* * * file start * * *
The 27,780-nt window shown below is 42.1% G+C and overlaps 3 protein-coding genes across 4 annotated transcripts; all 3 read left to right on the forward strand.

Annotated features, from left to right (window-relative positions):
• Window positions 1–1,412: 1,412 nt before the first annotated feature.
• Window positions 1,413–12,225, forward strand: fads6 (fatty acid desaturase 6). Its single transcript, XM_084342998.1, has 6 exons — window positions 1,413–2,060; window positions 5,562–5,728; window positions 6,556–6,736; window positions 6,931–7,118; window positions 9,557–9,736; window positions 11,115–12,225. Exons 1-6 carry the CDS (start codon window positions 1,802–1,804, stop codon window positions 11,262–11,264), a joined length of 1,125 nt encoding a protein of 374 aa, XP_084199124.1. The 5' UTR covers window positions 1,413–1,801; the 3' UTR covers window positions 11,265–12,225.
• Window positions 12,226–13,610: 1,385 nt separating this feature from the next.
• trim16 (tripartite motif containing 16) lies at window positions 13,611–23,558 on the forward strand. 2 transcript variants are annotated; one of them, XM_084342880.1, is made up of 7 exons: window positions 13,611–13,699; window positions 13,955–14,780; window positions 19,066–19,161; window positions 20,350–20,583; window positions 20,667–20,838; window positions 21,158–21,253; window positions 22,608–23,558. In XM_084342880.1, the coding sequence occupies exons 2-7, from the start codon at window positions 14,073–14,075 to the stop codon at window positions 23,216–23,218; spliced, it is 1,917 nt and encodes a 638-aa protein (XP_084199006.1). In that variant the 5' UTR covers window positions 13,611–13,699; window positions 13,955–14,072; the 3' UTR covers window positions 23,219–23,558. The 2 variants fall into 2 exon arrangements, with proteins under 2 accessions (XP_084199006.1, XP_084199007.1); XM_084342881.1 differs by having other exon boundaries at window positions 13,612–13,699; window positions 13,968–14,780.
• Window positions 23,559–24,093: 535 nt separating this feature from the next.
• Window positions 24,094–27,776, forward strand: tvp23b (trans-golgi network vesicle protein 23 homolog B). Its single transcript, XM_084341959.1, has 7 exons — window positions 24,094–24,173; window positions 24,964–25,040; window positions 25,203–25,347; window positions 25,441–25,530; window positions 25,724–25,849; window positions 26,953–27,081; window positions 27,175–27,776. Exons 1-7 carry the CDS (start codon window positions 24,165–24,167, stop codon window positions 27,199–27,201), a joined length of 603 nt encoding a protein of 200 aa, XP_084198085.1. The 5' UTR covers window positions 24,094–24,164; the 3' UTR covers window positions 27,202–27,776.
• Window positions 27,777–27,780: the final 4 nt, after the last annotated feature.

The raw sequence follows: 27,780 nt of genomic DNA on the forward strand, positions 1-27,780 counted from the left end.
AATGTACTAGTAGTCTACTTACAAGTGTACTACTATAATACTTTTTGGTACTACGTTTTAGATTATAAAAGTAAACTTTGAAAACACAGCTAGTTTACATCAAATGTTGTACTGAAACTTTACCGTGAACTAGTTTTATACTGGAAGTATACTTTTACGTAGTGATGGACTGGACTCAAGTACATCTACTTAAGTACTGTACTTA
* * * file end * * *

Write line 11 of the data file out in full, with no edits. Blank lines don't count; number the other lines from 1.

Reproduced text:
AATGTACTAGTAGTCTACTTACAAGTGTACTACTATAATACTTTTTGGTACTACGTTTTAGATTATAAAAGTAAACTTTGAAAACACAGCTAGTTTACATCAAATGTTGTACTGAAACTTTACCGTGAACTAGTTTTATACTGGAAGTATACTTTTACGTAGTGATGGACTGGACTCAAGTACATCTACTTAAGTACTGTACTTA